The Revelator discusses whether climate change will threaten Earth’s other ‘lung’? Phytoplankton produce half of the oxygen in our atmosphere, but understanding how they respond to climate change is complicated and critically important. Ask someone on the street about the importance of the Amazon, and there’s a reasonable chance the response will include an understanding that forests play an essential role in storing and cycling global carbon. Follow that question with another on the importance of ocean phytoplankton, and there are good odds on it being met with a shrug.
Yet the significance of ocean phytoplankton is nearly impossible to overstate.
Drifting in the top layer of the world’s oceans, phytoplankton are a diverse group of microscopic, photosynthetic organisms. Most are single-celled algae, some are bacteria, and others are classified as protists – neither plant nor animal. Phytoplankton are estimated to produce nearly half the daily oxygen in our atmosphere, and as the basis of the ocean food web, sustain all major marine life forms. When they die, a percentage sink to the ocean floor, sequestering as much carbon as all terrestrial plants.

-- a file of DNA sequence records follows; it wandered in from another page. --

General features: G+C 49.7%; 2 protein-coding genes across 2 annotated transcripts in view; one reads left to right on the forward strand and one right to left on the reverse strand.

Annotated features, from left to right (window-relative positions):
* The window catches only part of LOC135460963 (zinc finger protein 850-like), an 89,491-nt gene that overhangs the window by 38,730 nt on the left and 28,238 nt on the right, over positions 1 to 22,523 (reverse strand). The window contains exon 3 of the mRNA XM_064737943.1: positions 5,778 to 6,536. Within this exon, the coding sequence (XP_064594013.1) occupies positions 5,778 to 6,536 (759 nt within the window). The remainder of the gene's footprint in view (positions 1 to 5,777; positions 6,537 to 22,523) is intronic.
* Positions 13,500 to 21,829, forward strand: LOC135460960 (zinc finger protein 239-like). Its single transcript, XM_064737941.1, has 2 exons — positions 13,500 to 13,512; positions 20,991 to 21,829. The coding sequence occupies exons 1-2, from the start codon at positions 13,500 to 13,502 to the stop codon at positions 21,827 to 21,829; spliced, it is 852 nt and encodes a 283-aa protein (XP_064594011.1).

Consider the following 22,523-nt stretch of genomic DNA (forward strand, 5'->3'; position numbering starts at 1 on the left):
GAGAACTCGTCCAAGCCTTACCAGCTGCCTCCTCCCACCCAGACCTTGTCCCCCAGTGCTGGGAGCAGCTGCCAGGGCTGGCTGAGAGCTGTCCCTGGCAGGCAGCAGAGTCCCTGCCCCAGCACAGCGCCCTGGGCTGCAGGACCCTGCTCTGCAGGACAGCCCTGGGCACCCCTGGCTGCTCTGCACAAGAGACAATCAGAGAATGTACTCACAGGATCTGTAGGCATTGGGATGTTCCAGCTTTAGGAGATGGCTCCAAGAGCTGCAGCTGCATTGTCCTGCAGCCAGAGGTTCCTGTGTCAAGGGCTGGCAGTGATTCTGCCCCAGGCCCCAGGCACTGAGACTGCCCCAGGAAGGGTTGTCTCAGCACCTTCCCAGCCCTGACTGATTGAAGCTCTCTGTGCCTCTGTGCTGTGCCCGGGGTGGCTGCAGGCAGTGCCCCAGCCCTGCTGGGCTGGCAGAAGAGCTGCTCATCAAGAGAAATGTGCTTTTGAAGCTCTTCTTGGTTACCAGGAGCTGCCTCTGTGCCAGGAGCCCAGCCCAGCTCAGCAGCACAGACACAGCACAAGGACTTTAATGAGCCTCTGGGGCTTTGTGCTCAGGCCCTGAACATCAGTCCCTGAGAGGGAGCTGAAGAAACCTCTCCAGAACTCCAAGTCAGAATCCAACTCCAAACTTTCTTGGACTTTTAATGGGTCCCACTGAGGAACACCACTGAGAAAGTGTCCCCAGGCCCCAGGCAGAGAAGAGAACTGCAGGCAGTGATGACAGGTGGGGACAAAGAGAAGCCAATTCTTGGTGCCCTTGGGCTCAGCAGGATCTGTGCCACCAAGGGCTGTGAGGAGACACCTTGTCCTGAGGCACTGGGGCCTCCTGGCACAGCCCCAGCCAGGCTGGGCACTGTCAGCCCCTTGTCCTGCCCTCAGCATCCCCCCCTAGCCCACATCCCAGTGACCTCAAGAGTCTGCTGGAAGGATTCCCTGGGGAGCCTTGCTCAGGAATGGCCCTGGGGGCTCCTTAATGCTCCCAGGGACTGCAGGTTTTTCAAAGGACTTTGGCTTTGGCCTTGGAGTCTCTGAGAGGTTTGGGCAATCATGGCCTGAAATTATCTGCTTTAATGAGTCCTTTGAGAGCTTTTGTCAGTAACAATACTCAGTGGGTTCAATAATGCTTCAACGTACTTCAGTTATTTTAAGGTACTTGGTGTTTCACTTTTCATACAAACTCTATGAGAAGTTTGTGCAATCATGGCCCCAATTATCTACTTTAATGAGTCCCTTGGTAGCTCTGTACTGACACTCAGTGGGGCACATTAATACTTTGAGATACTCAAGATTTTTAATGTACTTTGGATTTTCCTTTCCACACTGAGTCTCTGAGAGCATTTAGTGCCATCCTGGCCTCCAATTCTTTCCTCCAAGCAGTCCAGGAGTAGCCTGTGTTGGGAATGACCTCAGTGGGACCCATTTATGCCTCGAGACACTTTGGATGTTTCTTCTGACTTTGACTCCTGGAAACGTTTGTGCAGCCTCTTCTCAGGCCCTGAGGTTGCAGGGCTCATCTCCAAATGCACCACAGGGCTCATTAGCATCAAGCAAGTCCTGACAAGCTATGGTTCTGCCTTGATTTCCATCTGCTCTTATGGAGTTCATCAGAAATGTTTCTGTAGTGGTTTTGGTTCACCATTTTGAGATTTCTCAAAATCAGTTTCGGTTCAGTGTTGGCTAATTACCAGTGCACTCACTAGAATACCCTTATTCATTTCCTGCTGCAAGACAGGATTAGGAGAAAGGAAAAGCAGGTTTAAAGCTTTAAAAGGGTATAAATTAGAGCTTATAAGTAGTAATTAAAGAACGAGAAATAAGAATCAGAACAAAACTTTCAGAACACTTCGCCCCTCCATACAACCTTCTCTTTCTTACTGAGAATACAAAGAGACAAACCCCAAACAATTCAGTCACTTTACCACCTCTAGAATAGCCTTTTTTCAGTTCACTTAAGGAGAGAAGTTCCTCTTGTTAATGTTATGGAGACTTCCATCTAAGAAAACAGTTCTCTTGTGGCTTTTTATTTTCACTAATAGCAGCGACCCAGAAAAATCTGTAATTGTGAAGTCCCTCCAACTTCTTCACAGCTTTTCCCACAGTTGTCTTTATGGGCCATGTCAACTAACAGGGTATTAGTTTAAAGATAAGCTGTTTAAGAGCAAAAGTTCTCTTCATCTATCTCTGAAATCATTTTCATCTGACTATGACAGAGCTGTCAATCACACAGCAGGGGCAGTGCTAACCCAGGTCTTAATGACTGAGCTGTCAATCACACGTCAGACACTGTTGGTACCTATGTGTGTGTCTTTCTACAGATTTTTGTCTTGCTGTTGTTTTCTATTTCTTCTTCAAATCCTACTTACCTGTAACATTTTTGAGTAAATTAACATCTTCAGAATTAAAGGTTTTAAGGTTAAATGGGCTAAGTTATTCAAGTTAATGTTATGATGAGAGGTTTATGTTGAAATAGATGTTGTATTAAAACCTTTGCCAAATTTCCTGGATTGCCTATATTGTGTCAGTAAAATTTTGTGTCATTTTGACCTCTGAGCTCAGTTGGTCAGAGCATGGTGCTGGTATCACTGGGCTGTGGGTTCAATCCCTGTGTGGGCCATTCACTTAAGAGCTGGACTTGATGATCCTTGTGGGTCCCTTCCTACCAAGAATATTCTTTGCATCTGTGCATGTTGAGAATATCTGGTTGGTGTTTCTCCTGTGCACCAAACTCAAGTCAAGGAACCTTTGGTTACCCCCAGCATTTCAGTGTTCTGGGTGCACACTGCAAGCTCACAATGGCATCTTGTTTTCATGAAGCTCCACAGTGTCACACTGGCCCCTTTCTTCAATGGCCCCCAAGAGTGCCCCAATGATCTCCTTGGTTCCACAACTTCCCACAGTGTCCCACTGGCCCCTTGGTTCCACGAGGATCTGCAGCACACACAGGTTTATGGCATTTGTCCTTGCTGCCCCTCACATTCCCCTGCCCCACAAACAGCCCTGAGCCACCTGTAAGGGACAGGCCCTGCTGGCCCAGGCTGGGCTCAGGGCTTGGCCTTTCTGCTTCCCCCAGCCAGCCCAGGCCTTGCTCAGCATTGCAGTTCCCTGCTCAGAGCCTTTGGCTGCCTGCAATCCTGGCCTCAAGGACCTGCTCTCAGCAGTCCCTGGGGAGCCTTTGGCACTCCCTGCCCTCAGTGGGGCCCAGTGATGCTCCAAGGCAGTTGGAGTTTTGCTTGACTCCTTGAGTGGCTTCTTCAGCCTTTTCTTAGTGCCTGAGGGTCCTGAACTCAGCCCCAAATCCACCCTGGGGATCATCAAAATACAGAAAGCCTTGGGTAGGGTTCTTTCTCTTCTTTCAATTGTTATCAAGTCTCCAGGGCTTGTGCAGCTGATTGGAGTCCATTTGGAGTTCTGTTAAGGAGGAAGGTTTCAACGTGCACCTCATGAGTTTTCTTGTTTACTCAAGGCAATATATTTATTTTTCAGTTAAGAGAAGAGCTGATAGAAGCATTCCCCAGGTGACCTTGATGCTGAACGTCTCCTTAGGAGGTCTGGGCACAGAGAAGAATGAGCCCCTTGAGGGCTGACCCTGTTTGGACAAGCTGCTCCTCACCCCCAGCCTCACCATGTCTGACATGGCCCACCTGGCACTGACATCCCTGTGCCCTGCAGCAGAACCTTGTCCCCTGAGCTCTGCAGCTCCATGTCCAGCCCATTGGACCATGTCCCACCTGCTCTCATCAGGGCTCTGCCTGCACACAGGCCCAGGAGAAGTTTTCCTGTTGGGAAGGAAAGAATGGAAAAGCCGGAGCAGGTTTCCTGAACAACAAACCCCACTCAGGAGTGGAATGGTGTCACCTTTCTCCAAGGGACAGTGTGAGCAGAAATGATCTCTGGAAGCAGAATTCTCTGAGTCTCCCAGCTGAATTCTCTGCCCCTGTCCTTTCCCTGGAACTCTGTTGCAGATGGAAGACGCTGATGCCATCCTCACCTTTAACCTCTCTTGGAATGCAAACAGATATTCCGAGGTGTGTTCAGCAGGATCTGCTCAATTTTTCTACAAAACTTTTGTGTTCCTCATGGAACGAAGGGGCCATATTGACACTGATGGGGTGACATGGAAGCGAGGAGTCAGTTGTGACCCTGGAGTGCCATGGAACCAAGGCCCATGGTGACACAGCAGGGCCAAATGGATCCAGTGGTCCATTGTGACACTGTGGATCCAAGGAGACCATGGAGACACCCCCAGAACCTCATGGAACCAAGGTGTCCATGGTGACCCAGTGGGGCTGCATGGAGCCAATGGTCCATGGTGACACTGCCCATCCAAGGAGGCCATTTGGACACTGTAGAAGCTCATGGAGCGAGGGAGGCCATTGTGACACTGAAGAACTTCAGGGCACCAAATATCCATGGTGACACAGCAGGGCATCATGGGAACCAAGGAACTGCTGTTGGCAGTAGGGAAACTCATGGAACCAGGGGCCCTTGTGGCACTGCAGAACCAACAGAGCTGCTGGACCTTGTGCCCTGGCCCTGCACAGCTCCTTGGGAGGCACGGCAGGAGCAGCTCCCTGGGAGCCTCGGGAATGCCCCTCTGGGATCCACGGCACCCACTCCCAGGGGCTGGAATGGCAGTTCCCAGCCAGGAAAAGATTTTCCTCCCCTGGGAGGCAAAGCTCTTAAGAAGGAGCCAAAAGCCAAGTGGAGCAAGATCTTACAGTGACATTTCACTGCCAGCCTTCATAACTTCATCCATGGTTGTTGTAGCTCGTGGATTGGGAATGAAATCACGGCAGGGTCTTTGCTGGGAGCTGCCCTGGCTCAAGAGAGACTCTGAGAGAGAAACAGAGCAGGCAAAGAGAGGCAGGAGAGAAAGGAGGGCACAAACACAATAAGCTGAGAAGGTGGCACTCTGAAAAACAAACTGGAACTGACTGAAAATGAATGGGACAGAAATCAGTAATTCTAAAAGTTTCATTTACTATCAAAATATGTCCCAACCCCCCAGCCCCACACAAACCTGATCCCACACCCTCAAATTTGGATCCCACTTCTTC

A decade ago, Canadian researchers made headlines with an alarming study estimating ocean phytoplankton populations had dropped 40% since 1950, and were continuing to decline at a rate of around 1% per year, with ocean warming from climate change suspected. The findings were hotly debated, and in the years since, a more nuanced yet still alarming picture of how phytoplankton will fare under climate change has begun to emerge.
In a 2015 study by two of the same Canadian researchers, projections of phytoplankton concentrations are described as “highly divergent.”
A study published in Nature in 2018, by an international team of researchers, also suggests that increased acidification could interfere with a poorly understood mechanism that allows diatoms to acquire iron — an essential nutrient for the algae.